Colorado Plateau Uplift: Solved?
In Nature, a team of geologists from four universities has proposed a new model for how the Colorado Plateau rose up over a mile from its surroundings.1 Based on seismic data, they propose a “mantle drip” mechanism by which parts of the lower crust dropped into the mantle, replaced by upwelling magma that condensed and floated, like an inner tube under a table in a swimming pool would cause it to rise.
The Colorado Plateau, covering a 300-mile-wide area in Arizona, Utah, Colorado and New Mexico, is well known for its dramatic landscapes, including the Grand Canyon. Its origin, however, has been mysterious (06/27/2010, “Colorado Plateau Stumps Geologists”). The authors wrote in their abstract, “The origin of these high elevations is unclear because unlike the surrounding provinces, which have undergone significant Cretaceous�Palaeogene compressional deformation followed by Neogene extensional deformation, the Colorado plateau is largely internally undeformed.” It’s as if this 130,000-square-mile province floated up more than a mile without cracking (06/24/2009). Anyone visiting Grand Canyon has probably been struck by the fact that the strata are flat as pancakes for hundreds of miles. And geologists believe this plateau rose and sank multiple times.
In brief, the model proposed by the team led by Anthony Levander [Rice University] concerns movements under the crust that can only be deduced indirectly, from echoes of earthquake waves that change velocity as they encounter crust, mantle, and asthenosphere (lower mantle) regions. Upwelling of mantle material from the asthenosphere would “destabilize continental lithosphere and drive uplift,” they said. The team went far beyond observations of current data, though, to propose multiple “mantle drip” episodes under the Colorado Plateau over 70 million years. Then they suggested that the current one, which had the most effect on the origin of the Grand Canyon, began 6 million years ago – reinforcing younger ages for the famous gorge.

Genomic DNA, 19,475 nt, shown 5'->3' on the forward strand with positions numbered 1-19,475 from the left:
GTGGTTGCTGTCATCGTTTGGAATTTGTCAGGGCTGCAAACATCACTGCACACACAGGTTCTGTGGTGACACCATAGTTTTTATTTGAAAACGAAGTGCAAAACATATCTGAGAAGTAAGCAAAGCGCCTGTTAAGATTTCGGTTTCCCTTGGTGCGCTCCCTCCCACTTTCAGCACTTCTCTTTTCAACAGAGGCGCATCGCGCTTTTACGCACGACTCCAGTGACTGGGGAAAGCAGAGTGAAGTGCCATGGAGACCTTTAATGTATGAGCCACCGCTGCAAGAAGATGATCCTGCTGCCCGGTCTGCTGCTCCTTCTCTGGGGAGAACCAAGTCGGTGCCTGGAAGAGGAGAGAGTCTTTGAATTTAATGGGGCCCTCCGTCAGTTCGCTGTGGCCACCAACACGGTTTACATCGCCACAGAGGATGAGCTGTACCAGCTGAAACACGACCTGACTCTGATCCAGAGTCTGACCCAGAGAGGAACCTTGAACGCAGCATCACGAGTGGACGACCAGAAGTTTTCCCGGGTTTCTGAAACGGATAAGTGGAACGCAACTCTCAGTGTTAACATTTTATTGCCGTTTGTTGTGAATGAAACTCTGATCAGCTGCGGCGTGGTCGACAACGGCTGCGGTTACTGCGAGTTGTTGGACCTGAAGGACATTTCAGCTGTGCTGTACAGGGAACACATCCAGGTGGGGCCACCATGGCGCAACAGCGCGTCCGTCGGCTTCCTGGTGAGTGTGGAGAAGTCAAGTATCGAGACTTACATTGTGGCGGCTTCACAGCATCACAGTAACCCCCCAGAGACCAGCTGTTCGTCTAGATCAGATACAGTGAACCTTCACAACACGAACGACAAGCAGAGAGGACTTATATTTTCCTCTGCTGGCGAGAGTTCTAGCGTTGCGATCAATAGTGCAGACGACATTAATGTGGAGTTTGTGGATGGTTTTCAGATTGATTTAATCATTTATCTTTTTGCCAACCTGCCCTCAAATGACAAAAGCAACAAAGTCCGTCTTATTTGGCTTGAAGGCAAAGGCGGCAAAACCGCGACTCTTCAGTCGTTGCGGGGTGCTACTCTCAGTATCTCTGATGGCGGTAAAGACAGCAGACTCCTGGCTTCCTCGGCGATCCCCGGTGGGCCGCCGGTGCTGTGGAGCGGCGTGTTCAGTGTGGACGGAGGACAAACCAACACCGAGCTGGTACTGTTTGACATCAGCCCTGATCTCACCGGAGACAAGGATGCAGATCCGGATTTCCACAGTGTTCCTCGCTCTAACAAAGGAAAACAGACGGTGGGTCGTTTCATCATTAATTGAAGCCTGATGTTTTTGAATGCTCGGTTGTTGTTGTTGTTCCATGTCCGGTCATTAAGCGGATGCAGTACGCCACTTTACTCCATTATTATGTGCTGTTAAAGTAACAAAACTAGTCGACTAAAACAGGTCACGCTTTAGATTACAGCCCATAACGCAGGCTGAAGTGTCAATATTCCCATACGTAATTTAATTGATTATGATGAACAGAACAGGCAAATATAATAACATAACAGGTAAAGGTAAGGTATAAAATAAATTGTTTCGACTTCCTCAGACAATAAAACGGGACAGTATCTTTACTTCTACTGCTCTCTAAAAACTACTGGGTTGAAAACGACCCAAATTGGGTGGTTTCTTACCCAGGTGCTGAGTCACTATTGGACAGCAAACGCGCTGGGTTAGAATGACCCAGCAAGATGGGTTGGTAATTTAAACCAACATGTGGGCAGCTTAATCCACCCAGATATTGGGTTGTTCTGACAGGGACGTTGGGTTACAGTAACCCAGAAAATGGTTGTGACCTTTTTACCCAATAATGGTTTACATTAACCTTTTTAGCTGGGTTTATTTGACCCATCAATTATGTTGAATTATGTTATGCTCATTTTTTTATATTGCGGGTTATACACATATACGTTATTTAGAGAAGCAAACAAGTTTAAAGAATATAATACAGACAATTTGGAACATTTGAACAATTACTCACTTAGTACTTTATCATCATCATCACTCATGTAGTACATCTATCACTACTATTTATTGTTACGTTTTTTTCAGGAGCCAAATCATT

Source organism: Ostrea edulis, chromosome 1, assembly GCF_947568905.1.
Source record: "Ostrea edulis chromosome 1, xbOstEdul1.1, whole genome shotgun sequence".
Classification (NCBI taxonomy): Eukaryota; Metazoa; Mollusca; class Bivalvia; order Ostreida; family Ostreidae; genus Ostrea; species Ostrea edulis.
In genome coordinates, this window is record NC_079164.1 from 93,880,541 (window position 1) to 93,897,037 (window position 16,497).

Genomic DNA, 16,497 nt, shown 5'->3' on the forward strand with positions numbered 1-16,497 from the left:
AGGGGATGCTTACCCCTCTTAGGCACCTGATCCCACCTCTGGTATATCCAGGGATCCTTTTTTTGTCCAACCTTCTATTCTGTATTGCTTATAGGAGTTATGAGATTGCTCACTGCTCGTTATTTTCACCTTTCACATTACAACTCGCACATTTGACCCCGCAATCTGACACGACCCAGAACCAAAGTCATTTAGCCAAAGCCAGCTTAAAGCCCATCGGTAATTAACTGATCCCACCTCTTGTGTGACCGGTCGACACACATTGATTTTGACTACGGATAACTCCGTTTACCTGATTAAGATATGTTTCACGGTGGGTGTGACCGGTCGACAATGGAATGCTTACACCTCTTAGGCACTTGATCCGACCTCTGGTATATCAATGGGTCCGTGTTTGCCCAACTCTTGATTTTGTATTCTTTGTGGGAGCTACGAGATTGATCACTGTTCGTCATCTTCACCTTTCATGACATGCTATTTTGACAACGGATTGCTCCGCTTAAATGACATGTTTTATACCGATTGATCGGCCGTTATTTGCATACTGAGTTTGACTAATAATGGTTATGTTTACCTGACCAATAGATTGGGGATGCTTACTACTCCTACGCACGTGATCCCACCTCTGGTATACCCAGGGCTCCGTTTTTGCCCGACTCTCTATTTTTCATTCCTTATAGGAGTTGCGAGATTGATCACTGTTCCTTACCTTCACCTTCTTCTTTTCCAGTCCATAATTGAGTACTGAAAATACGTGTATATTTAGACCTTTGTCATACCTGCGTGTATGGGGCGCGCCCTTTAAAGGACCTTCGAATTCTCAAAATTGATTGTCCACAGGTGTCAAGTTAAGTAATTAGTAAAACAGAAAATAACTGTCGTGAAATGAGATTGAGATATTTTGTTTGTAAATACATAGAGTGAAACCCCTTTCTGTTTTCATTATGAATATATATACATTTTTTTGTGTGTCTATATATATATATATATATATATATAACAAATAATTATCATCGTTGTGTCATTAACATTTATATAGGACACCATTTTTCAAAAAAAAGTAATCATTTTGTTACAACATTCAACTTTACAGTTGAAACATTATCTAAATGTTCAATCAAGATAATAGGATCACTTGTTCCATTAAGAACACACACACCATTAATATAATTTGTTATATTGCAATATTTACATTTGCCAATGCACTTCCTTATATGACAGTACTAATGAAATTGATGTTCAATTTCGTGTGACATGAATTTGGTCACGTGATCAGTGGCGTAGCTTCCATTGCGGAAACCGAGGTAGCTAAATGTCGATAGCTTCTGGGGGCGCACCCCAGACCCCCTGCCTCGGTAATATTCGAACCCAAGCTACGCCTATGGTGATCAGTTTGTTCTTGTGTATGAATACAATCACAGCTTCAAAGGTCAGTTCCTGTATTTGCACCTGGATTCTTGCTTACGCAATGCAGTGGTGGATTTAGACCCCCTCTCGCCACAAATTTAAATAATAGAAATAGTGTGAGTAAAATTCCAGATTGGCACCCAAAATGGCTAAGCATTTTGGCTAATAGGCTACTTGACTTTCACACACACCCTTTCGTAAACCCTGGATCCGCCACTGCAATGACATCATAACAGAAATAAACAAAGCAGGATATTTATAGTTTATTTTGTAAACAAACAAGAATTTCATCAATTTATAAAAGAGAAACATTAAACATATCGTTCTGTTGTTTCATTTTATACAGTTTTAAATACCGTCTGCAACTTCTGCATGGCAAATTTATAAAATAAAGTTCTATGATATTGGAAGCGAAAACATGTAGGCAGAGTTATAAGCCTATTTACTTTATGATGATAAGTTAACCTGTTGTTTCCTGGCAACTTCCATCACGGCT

Live Science swallowed the model wholesale without criticism, announcing, “Mystery of Grand Canyon’s Formation Revealed.” In smaller print, it backtracked slightly, saying, “The birth of the Grand Canyon and the Colorado Plateau through which it carved have been a geological mystery. Now a giant anomalous structure discovered on the underside of the plateau could shed light on how it was formed.”
As for Levander et al, “The timing of both Colorado plateau uplift and formation of the Grand Canyon remain unresolved,” the first line of their paper admitted. Their proposal that mantle drip and asthenosphere uplift “delaminates” the lower crust episodically, lifting the Colorado Plateau upward, can only be inferred indirectly, and only for the most recent episode (if there was more than one). “We propose that a series of such events have been removing the lithosphere from the Colorado plateau peripheries since the Farallon slab was removed 20-30 Myr ago, and that we have imaged only the most recent of these,” they ended. “These events are responsible for the uneven, outside-in magmatic invasion of the plateau, as well as uplift of its edges and interior.”